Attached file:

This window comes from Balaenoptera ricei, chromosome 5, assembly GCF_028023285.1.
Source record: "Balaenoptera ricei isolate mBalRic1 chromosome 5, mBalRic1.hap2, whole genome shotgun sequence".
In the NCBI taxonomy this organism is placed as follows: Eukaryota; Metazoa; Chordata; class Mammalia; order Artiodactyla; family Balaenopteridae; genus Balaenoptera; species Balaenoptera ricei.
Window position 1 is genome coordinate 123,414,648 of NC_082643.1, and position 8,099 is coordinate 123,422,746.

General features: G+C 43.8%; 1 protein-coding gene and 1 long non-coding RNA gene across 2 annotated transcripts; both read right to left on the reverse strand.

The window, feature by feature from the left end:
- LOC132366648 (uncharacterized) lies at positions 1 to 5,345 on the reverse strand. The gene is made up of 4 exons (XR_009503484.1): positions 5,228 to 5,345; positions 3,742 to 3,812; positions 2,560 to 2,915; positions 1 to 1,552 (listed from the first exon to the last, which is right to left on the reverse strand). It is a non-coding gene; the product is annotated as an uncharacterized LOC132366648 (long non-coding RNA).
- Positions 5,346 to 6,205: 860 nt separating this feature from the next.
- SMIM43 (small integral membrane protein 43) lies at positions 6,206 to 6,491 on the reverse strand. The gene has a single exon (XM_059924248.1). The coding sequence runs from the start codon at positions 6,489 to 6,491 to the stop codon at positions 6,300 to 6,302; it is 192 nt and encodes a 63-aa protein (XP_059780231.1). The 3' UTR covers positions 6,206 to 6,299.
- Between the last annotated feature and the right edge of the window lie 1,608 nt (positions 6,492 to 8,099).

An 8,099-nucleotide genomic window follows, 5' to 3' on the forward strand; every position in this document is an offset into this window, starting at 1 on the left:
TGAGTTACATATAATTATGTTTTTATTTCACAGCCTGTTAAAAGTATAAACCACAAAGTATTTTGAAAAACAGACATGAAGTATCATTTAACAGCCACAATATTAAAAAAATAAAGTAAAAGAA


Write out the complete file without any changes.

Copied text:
This window comes from Balaenoptera ricei, chromosome 5, assembly GCF_028023285.1.
Source record: "Balaenoptera ricei isolate mBalRic1 chromosome 5, mBalRic1.hap2, whole genome shotgun sequence".
In the NCBI taxonomy this organism is placed as follows: Eukaryota; Metazoa; Chordata; class Mammalia; order Artiodactyla; family Balaenopteridae; genus Balaenoptera; species Balaenoptera ricei.
Window position 1 is genome coordinate 123,414,648 of NC_082643.1, and position 8,099 is coordinate 123,422,746.

General features: G+C 43.8%; 1 protein-coding gene and 1 long non-coding RNA gene across 2 annotated transcripts; both read right to left on the reverse strand.

The window, feature by feature from the left end:
- LOC132366648 (uncharacterized) lies at positions 1 to 5,345 on the reverse strand. The gene is made up of 4 exons (XR_009503484.1): positions 5,228 to 5,345; positions 3,742 to 3,812; positions 2,560 to 2,915; positions 1 to 1,552 (listed from the first exon to the last, which is right to left on the reverse strand). It is a non-coding gene; the product is annotated as an uncharacterized LOC132366648 (long non-coding RNA).
- Positions 5,346 to 6,205: 860 nt separating this feature from the next.
- SMIM43 (small integral membrane protein 43) lies at positions 6,206 to 6,491 on the reverse strand. The gene has a single exon (XM_059924248.1). The coding sequence runs from the start codon at positions 6,489 to 6,491 to the stop codon at positions 6,300 to 6,302; it is 192 nt and encodes a 63-aa protein (XP_059780231.1). The 3' UTR covers positions 6,206 to 6,299.
- Between the last annotated feature and the right edge of the window lie 1,608 nt (positions 6,492 to 8,099).

An 8,099-nucleotide genomic window follows, 5' to 3' on the forward strand; every position in this document is an offset into this window, starting at 1 on the left:
TGAGTTACATATAATTATGTTTTTATTTCACAGCCTGTTAAAAGTATAAACCACAAAGTATTTTGAAAAACAGACATGAAGTATCATTTAACAGCCACAATATTAAAAAAATAAAGTAAAAGAA